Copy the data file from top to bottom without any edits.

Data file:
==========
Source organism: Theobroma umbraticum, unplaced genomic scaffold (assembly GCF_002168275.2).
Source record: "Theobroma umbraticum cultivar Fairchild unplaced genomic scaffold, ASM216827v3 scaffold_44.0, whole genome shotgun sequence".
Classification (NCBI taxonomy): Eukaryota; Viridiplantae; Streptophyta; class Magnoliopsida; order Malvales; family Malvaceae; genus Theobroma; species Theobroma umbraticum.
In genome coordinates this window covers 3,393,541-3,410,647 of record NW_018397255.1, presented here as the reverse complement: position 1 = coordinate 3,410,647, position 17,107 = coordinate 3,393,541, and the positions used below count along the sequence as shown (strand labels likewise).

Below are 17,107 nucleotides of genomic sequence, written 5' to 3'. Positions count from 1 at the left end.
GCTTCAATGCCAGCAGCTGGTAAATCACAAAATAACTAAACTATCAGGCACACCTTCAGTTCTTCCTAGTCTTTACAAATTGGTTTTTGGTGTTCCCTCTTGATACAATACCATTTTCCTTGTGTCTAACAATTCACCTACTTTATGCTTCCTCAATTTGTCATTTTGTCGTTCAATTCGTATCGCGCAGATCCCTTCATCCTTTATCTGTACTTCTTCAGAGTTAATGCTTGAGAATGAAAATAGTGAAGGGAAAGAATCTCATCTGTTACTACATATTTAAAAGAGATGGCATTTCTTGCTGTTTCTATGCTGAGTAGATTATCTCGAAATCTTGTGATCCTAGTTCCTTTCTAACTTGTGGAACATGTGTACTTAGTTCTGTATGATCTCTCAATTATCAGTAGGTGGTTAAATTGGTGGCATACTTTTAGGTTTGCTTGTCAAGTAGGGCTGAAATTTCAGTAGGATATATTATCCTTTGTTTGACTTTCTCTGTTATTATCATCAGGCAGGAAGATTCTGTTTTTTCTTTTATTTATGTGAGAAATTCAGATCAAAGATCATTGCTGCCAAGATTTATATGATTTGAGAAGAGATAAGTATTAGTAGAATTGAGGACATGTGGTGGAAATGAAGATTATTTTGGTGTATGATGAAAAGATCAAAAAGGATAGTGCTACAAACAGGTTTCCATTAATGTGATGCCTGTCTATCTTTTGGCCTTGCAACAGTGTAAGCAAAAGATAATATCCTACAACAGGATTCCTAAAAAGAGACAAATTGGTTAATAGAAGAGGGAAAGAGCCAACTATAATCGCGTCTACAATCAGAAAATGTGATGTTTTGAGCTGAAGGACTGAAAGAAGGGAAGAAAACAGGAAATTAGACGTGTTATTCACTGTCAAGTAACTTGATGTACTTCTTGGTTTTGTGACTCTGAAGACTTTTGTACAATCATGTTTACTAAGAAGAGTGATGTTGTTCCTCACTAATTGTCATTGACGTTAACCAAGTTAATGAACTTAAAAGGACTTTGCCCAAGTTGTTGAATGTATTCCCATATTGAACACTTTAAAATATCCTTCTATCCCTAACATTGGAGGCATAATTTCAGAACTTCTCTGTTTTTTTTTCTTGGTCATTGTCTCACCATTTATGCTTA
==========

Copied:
Source organism: Theobroma umbraticum, unplaced genomic scaffold (assembly GCF_002168275.2).
Source record: "Theobroma umbraticum cultivar Fairchild unplaced genomic scaffold, ASM216827v3 scaffold_44.0, whole genome shotgun sequence".
Classification (NCBI taxonomy): Eukaryota; Viridiplantae; Streptophyta; class Magnoliopsida; order Malvales; family Malvaceae; genus Theobroma; species Theobroma umbraticum.
In genome coordinates this window covers 3,393,541-3,410,647 of record NW_018397255.1, presented here as the reverse complement: position 1 = coordinate 3,410,647, position 17,107 = coordinate 3,393,541, and the positions used below count along the sequence as shown (strand labels likewise).

Below are 17,107 nucleotides of genomic sequence, written 5' to 3'. Positions count from 1 at the left end.
GCTTCAATGCCAGCAGCTGGTAAATCACAAAATAACTAAACTATCAGGCACACCTTCAGTTCTTCCTAGTCTTTACAAATTGGTTTTTGGTGTTCCCTCTTGATACAATACCATTTTCCTTGTGTCTAACAATTCACCTACTTTATGCTTCCTCAATTTGTCATTTTGTCGTTCAATTCGTATCGCGCAGATCCCTTCATCCTTTATCTGTACTTCTTCAGAGTTAATGCTTGAGAATGAAAATAGTGAAGGGAAAGAATCTCATCTGTTACTACATATTTAAAAGAGATGGCATTTCTTGCTGTTTCTATGCTGAGTAGATTATCTCGAAATCTTGTGATCCTAGTTCCTTTCTAACTTGTGGAACATGTGTACTTAGTTCTGTATGATCTCTCAATTATCAGTAGGTGGTTAAATTGGTGGCATACTTTTAGGTTTGCTTGTCAAGTAGGGCTGAAATTTCAGTAGGATATATTATCCTTTGTTTGACTTTCTCTGTTATTATCATCAGGCAGGAAGATTCTGTTTTTTCTTTTATTTATGTGAGAAATTCAGATCAAAGATCATTGCTGCCAAGATTTATATGATTTGAGAAGAGATAAGTATTAGTAGAATTGAGGACATGTGGTGGAAATGAAGATTATTTTGGTGTATGATGAAAAGATCAAAAAGGATAGTGCTACAAACAGGTTTCCATTAATGTGATGCCTGTCTATCTTTTGGCCTTGCAACAGTGTAAGCAAAAGATAATATCCTACAACAGGATTCCTAAAAAGAGACAAATTGGTTAATAGAAGAGGGAAAGAGCCAACTATAATCGCGTCTACAATCAGAAAATGTGATGTTTTGAGCTGAAGGACTGAAAGAAGGGAAGAAAACAGGAAATTAGACGTGTTATTCACTGTCAAGTAACTTGATGTACTTCTTGGTTTTGTGACTCTGAAGACTTTTGTACAATCATGTTTACTAAGAAGAGTGATGTTGTTCCTCACTAATTGTCATTGACGTTAACCAAGTTAATGAACTTAAAAGGACTTTGCCCAAGTTGTTGAATGTATTCCCATATTGAACACTTTAAAATATCCTTCTATCCCTAACATTGGAGGCATAATTTCAGAACTTCTCTGTTTTTTTTTCTTGGTCATTGTCTCACCATTTATGCTTA